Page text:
However, despite the significant barrier to the transition from physics to biology, intellectually it is probably still far easier than the transition in the opposite direction! An important contribution of biophysicists to modern biology is the perspective that biological processes can be understood from the interactions between and within the constituent molecules. Therefore, the behaviors of biological systems can be predicted from physical principles. A biological problem that has been mostly tackled by biophysicists is protein folding, by which a nascent polypeptide chain coming off the ribosome finds its unique structure in its native environment.
The broad outlines of how the protein avoids the vast number of alternative conformations and quickly finds its native structure are now clear. Some may go as far as claiming the problem is solved. Biophysicists are now using very similar approaches to study the binding of proteins and other biomolecules as well as more complex biological processes. Biophysicists are largely responsible for dramatic increases in the spatial resolution of structural characterization and the temporal resolution of dynamical characterization, and for bringing the study of biological processes to the single-molecule level.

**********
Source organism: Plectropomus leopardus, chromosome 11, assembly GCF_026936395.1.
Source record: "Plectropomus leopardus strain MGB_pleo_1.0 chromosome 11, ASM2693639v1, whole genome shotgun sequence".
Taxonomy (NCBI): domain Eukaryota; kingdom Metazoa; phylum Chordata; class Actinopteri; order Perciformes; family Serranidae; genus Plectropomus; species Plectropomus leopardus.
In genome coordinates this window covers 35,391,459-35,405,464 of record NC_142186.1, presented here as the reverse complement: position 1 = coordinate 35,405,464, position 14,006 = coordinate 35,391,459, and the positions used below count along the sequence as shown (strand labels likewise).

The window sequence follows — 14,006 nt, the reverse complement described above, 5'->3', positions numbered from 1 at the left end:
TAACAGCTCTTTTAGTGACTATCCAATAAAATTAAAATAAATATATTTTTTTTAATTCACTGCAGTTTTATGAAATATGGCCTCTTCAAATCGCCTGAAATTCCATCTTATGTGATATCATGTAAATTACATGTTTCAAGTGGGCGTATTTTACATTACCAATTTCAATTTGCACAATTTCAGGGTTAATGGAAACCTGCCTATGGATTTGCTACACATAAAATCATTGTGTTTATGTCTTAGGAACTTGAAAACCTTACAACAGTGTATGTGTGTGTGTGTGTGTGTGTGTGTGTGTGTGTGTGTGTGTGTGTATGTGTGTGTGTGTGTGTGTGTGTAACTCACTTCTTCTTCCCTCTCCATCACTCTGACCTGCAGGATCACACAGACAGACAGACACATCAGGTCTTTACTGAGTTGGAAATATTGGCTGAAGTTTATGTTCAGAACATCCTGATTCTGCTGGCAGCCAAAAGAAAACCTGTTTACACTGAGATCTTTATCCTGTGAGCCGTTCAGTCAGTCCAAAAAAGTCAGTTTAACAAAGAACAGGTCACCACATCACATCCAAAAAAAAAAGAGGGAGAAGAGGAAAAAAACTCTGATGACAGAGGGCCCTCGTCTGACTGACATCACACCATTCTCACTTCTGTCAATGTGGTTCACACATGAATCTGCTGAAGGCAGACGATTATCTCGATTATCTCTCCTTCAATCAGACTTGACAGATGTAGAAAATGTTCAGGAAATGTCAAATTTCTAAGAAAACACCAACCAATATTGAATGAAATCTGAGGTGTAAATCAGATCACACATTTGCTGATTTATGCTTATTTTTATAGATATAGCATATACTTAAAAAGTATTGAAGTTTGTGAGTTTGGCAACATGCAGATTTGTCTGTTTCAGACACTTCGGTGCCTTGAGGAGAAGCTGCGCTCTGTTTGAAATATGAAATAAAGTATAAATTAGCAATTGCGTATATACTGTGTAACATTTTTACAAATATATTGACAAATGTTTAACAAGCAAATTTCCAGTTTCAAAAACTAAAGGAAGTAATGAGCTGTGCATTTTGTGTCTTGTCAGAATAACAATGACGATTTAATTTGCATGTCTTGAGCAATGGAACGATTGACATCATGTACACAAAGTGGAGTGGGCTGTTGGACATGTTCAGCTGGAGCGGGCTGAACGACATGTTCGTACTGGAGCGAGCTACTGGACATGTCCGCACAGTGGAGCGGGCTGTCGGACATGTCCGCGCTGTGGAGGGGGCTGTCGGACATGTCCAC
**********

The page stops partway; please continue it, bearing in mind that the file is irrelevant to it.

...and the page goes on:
Biophysicists have demonstrated that many essential features of complex biological systems can be emulated by relatively simple computational models. In particular, artificial neural networks are shown to produce associative memory, an essential function of the brain.
Book Series: Methods in Experimental Physics
How the modeling work is labeled is less important than the fact that it is able to demonstrate that many essential biological features seem generic and robust. That is, they emerge from relatively simple models and are insensitive to details of the models. There are now similar efforts dealing with signaling and gene regulatory networks.